The Road to Retribution (Preview)

Prologue: Ghosts of the Battlefield

The Badlands, Dakota Territory

May 27, 1870

Jonah gazed across the windswept sands at the tall, flat-topped mounds in the distance. The buttes were the distinguishing feature of this part of the country, and even from a half-day’s ride away, he could see why. They rose, imposing and stark, above a landscape that was as close to barren as a place could be without being entirely lifeless.

The plants that did grow here were coarse bunch grasses and thorny shrubs, hard plants that defiantly insisted on surviving in a land so hostile to life as to seem to actually hate it. The animals were split evenly into three groups: small, furtive prey that breached the surface only for a few hastily counted seconds; scaled predators that crawled and slithered among the shrubs, fangs dripping and eyes gleaming; and tiny, ceaselessly moving insects that ate the remains of the fallen, predator and prey alike.

This was the Badlands, and a place had never been so perfectly named, Jonah thought.

His horse snorted anxiously, affected by the tangible hostility of the land. Jonah reached forward and patted his cheek. “It’s okay, Rooster. Ain’t nothin’ here that’s gonna hurt you.”

Rooster gave Jonah a dubious look before continuing on. Jonah chuckled, but his smile faded when he looked ahead again at the buttes. The old-timers on the steamboat had told him the buttes used to hide Sioux war parties. They would ambush wagon trains heading west to Oregon and leave nothing behind, not even the wagons.

They’d also told Jonah that the Sioux had left Dakota Territory long ago, but Jonah checked the load in his handgun and rifle nonetheless. The rifle was his old Spencer repeater from the war. He preferred it to the Henry because of its greater accuracy, durability, and range. The handgun was new, a Smith & Wesson Model 3 given to him as a gift by a wealthy gentleman whose life he’d saved back in Missouri when three toughs had tried to rob the man of his watch.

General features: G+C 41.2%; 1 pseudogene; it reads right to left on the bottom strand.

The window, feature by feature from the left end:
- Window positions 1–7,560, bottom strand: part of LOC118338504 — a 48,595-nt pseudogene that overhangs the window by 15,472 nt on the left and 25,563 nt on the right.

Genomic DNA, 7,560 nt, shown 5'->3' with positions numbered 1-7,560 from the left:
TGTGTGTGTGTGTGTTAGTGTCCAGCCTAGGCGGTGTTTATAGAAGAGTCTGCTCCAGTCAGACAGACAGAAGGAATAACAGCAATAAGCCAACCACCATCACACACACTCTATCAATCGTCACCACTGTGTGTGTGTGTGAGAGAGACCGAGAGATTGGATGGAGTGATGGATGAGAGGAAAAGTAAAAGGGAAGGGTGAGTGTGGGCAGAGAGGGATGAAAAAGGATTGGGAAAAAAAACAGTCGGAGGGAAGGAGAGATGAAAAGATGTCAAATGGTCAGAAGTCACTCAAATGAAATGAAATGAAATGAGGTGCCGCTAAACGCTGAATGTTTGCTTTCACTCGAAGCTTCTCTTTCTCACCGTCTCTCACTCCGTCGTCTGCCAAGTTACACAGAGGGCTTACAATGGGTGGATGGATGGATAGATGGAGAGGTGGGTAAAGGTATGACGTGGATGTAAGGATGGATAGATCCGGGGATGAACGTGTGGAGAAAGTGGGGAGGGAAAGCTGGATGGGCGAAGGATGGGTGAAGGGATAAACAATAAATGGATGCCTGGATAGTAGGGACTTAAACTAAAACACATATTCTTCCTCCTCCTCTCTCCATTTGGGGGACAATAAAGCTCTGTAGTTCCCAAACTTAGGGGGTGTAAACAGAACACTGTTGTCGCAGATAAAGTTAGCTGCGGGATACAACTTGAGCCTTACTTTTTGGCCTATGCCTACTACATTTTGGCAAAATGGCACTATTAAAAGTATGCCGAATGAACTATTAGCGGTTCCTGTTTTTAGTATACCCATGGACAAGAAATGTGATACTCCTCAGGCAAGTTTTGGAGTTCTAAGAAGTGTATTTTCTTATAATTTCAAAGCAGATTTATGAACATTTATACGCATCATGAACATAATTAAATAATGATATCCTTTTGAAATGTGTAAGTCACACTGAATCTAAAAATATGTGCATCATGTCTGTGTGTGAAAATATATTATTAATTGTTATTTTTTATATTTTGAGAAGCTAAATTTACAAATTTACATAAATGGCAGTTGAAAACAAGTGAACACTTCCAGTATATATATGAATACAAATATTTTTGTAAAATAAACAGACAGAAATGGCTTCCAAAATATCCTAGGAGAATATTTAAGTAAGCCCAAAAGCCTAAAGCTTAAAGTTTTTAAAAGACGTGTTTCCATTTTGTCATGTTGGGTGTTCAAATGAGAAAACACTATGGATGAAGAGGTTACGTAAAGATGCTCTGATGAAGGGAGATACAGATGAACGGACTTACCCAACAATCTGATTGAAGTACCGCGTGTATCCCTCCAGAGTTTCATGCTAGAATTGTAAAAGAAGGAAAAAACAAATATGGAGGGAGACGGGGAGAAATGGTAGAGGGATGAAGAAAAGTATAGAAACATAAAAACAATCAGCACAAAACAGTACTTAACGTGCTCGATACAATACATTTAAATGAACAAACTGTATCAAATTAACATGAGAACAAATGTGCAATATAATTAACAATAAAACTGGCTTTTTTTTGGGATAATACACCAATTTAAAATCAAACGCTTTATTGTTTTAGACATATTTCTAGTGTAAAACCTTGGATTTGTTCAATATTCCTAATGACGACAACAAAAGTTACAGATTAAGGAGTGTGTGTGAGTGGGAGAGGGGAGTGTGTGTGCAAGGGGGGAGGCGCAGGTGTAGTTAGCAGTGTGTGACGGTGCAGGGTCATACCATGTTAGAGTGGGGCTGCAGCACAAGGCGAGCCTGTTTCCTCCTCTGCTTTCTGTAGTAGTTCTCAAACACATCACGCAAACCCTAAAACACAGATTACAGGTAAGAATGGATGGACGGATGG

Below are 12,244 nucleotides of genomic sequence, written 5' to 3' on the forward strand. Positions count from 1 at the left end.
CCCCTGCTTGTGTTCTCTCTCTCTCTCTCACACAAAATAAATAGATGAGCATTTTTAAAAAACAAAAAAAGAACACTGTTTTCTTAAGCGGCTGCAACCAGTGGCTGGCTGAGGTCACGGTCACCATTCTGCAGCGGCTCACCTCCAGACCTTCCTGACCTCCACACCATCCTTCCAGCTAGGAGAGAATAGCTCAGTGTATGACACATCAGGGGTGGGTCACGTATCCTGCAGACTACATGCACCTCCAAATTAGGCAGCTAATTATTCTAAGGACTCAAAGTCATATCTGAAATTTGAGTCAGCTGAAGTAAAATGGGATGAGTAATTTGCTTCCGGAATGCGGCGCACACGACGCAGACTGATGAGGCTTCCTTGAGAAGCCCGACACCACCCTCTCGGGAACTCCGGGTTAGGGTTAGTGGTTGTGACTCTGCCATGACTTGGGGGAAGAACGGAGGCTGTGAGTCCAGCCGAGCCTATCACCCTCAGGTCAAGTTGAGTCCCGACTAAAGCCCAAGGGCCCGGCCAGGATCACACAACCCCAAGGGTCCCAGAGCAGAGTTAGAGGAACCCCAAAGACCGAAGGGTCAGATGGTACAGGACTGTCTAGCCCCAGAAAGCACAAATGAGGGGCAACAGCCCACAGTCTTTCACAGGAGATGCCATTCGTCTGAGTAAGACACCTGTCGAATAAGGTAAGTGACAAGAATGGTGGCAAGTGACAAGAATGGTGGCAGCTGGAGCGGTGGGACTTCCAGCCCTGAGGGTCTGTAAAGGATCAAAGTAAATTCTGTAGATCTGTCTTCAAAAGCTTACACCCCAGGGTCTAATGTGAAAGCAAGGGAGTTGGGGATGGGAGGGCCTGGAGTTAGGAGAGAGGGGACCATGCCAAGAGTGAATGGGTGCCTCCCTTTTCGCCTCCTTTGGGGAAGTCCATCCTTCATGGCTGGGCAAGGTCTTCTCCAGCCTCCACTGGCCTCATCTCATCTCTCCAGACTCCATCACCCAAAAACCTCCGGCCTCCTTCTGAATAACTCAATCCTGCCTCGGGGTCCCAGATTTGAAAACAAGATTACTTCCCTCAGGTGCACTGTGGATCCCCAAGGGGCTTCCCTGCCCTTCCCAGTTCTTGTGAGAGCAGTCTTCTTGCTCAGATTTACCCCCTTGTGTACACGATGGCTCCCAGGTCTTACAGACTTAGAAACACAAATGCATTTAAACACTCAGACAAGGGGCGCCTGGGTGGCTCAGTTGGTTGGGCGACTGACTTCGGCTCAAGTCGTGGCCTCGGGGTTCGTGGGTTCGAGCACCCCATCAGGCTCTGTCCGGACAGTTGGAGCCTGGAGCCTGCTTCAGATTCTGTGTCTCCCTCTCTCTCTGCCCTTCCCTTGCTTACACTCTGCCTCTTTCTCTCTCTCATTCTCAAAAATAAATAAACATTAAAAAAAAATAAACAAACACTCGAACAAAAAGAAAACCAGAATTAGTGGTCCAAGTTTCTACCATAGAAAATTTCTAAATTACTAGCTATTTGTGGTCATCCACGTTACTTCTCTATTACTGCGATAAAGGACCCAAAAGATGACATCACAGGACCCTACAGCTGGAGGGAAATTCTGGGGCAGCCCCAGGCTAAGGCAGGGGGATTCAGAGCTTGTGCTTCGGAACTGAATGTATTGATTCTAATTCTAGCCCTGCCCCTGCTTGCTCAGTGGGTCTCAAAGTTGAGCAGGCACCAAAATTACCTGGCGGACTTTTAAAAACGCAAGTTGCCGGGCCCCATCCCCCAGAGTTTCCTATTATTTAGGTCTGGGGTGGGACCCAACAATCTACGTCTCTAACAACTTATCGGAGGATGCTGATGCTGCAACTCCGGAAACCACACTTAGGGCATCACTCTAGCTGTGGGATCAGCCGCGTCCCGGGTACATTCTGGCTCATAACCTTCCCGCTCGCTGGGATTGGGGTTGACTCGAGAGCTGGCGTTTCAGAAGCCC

Hopefully, he wouldn’t have to use either weapon today. He had a pound of salted beef and a tin of peaches for dinner tonight. Tomorrow, he’d have to hunt for food, but tonight, he was more concerned with finding shelter.

He felt the hoofbeats before he heard them. The hairs on the inside of his ear picked up a slight change in air pressure. He kept moving, knowing that showing alarm would accelerate whatever assault he was about to suffer. He needed to know what he was up against before he revealed his knowledge of his attacker’s presence.

He looked around nonchalantly, trying to appear as though he was scanning the landscape. There was no cover anywhere he looked. Not until he reached the buttes hours from now. It was fully possible that his attackers would try to ride ahead and wait for him there. That would be bad. If they did that, he would have to turn south before he was out of the Badlands, and that would mean days more walking in this parched wilderness. He had enough water for two more days before he and his horse would be dry.

The corners of his lips turned down. He would have to fight.

Then he heard the hoofbeats. Too many to fight up close. He would have to stop some of them from a distance.